Few of us embrace the signs of aging skin--those fine lines and creases that creep up after 30. Eating a healthy diet, getting enough sleep and using a moisturizing sunscreen will help preserve complexions, but they won't make a 50-year-old look 35. And for those who want a dramatic age reversal, there are plenty of medical solutions—from face-lifts to injectable treatments for lines and creases. But there are also any number of tricks you can do at home or find at a beauty salon or drug store that are reputed to reduce lines with scant (or no) science behind them.
Here's a short list of some popular wrinkle-fighting moves that doctors say are useless, unproven or harmful—and some real tips from dermatologists for keeping your skin young:
1. Food Masks. Egg whites, mashed banana and honey—no, we're not talking about baby food. Each of these has been touted as a beauty treatment that will make skin appear more youthful, although dermatologists say there's no good reason why they would. Then there's citrus fruit and oils. Rubbing your face with pineapple—the most commonly used fruit—will, in fact, exfoliate dead cells, which improves the skin's appearance temporarily. But a castor or olive oil treatment can plug up pores and cause acne.
2. Exercising the Facial Muscles. Actually, making faces aggravates, rather than prevents, wrinkles. There is no evidence that you can build up the small, thin muscle fibers in facial skin the same way you tone biceps.
3. Electricity. Some beauty practitioners apply small jolts of electricity to facial muscles to "reprogram" them to lift. But the effects are brief, says Dr. Susan Weinkle, an assistant clinical professor of dermatology at the University of South Florida: "You need to kill the nerve to stop it from contracting for any length of time." The FDA is currently evaluating technology that will kill the nerves.
4. Vitamin E Creams. In any beauty-supply store, you'll see dozens of creams with long lists of ingredients, often including vitamin E. Alas, the vitamin E in these creams does not prevent wrinkles and can cause an allergic rash.
What does work on wrinkles (other than a trip to a plastic surgeon)?
Dermatologists recommend creams containing tretinoin, marketed as Retin A or Renova and available only by prescription, or the weaker over-the-counter creams containing retinol. "If I had to choose one cream, I'd choose one that contains tretinoin or retinol," says Weinkle. Dermatologists also recommend creams with high concentrations of alpha hydroxyl acid, which exfoliate dead skin and trigger formation of new collagen and elastic fibers. OTC versions have a concentration of 6 percent or less of alpha hydroxyl acid, while prescription products typically contain 12 percent or more.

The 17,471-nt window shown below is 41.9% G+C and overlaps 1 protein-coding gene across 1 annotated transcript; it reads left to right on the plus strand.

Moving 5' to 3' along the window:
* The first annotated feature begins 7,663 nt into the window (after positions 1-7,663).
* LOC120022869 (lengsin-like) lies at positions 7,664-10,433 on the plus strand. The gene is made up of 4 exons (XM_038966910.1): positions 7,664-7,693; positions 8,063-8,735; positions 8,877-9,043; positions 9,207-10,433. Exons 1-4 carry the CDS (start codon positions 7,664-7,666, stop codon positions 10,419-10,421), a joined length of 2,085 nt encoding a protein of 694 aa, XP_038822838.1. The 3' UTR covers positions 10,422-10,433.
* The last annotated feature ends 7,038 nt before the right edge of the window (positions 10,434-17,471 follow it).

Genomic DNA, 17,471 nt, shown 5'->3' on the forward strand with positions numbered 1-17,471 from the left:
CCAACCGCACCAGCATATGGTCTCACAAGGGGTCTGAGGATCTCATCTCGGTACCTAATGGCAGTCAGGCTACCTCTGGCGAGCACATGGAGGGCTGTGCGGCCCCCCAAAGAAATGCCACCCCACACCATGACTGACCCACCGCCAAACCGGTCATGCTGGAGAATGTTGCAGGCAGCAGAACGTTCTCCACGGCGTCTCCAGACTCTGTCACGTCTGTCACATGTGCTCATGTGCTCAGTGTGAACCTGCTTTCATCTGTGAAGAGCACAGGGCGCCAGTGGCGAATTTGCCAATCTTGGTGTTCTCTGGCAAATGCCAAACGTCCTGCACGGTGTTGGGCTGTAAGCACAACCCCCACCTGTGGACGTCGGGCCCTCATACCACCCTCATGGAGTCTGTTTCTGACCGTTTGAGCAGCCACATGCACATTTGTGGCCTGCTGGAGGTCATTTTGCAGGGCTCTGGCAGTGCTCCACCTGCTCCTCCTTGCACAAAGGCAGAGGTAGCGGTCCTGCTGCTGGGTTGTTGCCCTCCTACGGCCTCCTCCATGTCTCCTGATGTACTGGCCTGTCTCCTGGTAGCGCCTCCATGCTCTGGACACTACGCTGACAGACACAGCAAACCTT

Other helpful creams are those that contain Vitamin C and the brand formulations TNS Recovery Complex, Citrus CRS, Revaleskin and Prevage. Creams based on the small chains of amino acids called peptides seem to have some benefit in promoting collagen production, says Chicago dermatologist Carolyn Jacob, but the proof so far only comes from lab experiments, not large clinical trials with people.
And then there's prevention: Ultraviolet A rays (UVA, not UVB) are most responsible for skin aging, so check your sunscreen for UVA blockage, and opt for 30 SPF in sunny climates, says Weinkle. Sleeping on your back, rather than your stomach and side, can help prevent creases in your face.
Weinkle's personal skin care routine: She uses an at-home microdermabrasion scrub along with the Clarisonic supersonic skin brush. Microdermabrasion goes further than exfoliation, buffing away so much skin that your body reacts as if to a wound and creates brand new skin. Or try an at-home machine that uses crystals instead of the diamond head used in the most state-of-the art equipment in dermatologists' offices.